During an appearance on Meet the Press, former House Speaker Newt Gingrich said that as a result of the liberal media there are certain issues that Republicans cannot run on and expect to win. Speaking to Chuck Todd, Gingrich insisted that conservatives can only win on issues with 70 or 80 percent support and Republicans “cannot run in a country that has liberal media with 51 percent issues and expect to win because they will strip away six percent.”



Scott Shane's front-page New York Times Tuesday on a liberal mosque in Boston, a city that's hosted a growing number of Islamic terrorists and extremists, focused on a liberal mosque that promotes tolerance: "Muslims Work To Shed Stigma Tied to Terror – in Boston, a Tolerant Vision of Islam." But Shane's feverish defense of peaceful American Muslims calls up questions of his own previous story, that blamed conservative critics of Islam for fomenting international Islamic extremism.



On Sunday’s This Week with George Stephanopoulos, Robert Reich, former Labor Secretary for Bill Clinton, surprisingly criticized Hillary Clinton over her foundations’s donation issues and insisted “full disclosure is a key vulnerability” for her candidacy.



How bad are things getting for Hillary when the best defense some supporters can muster is that there was no corruption because Bill bilked the people who thought they were bribing her?

Last week, we reported on Hillary fan Dorian Warren suggesting that Bill was "running serious game on many of these countries saying oh, I'll talk to my wife, give me the check, and then never mentioning [it.]" On today's Morning Joe, Mike Barnicle made that same argument, claiming there was no quid pro quo because knowing Bill, he took the money saying "yeah, sure, I'll call him for you, and he'll never call."  Interestingly, Mika Brzezinski wasn't buying, saying that Newt's allegations of bribery "made sense."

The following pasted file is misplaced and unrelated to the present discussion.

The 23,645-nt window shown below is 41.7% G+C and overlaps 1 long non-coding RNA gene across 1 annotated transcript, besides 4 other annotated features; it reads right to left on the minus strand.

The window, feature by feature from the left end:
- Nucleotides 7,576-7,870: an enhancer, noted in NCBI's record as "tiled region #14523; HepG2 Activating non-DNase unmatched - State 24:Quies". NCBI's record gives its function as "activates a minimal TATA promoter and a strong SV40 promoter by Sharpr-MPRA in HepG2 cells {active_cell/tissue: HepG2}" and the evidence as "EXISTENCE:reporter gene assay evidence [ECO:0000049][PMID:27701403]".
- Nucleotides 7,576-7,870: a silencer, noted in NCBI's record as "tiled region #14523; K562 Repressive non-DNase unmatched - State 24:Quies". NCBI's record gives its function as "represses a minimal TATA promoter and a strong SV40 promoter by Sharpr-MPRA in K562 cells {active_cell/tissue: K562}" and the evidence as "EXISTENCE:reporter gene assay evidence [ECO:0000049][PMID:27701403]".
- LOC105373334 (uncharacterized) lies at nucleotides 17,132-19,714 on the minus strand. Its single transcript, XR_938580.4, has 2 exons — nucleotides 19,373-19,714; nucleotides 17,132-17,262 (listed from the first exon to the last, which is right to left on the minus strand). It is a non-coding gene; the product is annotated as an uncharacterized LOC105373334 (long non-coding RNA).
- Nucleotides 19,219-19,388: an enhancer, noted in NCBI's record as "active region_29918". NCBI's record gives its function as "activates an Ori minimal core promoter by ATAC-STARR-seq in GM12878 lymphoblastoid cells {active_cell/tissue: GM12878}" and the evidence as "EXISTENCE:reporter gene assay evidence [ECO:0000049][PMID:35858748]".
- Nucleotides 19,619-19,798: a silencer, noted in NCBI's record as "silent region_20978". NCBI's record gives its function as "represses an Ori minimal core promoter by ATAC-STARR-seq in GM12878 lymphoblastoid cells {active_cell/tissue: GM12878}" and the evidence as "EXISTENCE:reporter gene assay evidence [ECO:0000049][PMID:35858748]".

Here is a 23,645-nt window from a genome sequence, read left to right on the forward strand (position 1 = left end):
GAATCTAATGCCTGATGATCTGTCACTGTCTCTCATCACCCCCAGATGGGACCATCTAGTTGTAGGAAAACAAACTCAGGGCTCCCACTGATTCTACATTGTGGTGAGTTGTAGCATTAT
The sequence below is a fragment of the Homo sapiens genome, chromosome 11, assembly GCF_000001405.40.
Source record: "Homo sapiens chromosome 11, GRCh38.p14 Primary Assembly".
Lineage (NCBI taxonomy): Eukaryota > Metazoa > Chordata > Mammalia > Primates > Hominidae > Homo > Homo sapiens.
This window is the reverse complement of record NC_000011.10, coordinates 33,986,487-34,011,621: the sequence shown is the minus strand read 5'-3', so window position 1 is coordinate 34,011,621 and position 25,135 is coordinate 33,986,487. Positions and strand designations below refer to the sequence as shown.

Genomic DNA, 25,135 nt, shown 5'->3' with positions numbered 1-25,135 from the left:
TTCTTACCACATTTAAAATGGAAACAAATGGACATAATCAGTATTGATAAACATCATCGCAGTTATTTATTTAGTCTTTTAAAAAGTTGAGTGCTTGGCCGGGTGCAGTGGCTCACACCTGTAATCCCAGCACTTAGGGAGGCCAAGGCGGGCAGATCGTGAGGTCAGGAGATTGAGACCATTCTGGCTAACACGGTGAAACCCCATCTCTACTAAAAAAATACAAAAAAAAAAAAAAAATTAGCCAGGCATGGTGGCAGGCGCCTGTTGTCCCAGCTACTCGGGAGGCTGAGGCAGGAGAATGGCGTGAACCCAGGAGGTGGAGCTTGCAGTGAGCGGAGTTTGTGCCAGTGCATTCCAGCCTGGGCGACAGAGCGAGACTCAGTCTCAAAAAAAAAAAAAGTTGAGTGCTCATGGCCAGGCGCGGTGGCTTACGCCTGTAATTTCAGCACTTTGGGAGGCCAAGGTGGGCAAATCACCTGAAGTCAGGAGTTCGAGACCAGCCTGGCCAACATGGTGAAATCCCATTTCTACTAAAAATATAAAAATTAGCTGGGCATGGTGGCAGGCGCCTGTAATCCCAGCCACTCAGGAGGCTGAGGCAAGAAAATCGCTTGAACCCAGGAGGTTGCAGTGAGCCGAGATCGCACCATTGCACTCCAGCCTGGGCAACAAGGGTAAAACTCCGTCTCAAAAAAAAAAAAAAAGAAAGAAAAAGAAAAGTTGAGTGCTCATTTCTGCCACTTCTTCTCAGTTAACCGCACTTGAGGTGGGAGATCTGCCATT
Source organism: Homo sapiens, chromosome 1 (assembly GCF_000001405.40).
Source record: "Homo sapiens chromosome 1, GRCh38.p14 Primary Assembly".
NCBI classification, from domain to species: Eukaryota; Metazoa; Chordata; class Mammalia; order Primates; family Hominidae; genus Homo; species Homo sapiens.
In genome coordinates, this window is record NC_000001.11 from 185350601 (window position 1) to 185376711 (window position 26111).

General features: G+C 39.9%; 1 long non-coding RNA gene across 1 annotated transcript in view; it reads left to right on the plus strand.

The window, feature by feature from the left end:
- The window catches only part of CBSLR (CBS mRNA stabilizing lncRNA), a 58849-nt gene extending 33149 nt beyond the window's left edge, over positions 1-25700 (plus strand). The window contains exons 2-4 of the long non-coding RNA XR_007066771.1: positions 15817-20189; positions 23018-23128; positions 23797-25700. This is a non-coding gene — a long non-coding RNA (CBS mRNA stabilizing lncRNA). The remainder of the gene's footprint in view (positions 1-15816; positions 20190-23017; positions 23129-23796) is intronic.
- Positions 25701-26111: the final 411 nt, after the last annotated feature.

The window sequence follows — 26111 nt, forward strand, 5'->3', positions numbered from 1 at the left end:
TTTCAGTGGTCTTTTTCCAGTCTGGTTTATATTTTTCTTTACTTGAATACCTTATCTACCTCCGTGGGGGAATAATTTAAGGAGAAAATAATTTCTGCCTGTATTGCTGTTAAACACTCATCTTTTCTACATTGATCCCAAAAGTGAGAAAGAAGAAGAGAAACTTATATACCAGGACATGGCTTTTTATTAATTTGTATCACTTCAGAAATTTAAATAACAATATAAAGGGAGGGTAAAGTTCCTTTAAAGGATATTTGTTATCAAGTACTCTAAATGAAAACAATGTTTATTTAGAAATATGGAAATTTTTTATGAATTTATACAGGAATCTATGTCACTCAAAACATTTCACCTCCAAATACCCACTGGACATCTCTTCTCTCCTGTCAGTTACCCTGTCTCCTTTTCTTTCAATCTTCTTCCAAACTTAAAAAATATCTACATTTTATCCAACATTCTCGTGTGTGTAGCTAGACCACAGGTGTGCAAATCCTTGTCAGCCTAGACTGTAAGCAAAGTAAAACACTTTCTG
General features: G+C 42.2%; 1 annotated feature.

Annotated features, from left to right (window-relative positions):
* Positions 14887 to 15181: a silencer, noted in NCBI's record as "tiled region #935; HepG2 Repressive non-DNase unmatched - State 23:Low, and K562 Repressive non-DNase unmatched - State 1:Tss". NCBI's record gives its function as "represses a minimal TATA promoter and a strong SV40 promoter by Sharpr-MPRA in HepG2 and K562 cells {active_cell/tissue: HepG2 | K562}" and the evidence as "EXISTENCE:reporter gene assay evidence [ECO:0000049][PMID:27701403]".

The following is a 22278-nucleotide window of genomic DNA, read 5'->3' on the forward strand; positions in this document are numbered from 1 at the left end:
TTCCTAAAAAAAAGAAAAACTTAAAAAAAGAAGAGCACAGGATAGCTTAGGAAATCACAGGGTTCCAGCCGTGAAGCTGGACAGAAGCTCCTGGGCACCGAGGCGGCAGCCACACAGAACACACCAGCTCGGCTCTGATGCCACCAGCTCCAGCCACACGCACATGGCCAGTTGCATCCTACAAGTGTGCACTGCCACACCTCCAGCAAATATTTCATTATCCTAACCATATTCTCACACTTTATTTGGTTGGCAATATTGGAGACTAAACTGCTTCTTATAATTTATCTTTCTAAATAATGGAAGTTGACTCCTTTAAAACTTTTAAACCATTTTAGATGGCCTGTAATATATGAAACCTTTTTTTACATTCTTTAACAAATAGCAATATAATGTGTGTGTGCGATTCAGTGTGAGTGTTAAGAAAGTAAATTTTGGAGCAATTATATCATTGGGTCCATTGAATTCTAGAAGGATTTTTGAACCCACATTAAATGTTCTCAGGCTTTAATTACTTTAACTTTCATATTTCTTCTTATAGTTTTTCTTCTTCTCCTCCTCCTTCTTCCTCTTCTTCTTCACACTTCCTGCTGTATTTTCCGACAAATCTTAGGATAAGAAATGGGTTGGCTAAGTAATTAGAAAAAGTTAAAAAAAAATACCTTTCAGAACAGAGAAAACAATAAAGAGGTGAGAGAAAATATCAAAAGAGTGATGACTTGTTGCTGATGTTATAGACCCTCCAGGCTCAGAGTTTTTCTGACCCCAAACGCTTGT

Celebrities, high-profile executives and media outlets gunning for Indiana Gov. Mike Pence and the state’s new religious freedom law are a “lynch mob,” Newt Gingrich said today in a HuffPost Live interview.

Everyone from singer Miley Cyrus to Apple CEO Tim Cook has taken a shot at Indiana SB 101, legislation that the “lynch mob” has decided opens a universal door for discrimination against gay people.



On Sunday morning, former Speaker of the House Newt Gingrich appeared on CBS’s Face the Nation to discuss a variety of topics including the ongoing controversy involving Congressman Steve Scalise (R-La.). During the conversation, moderator Bob Schieffer did his best to tie Scalise’s 2002 speech to the entire Republican brand. The CBS host suggested that “aren’t Republicans going to have to find some way to appeal to Hispanics and African Americans and what is that way because I think you would agree right now if you just look at it, it doesn't look like they're doing very much.”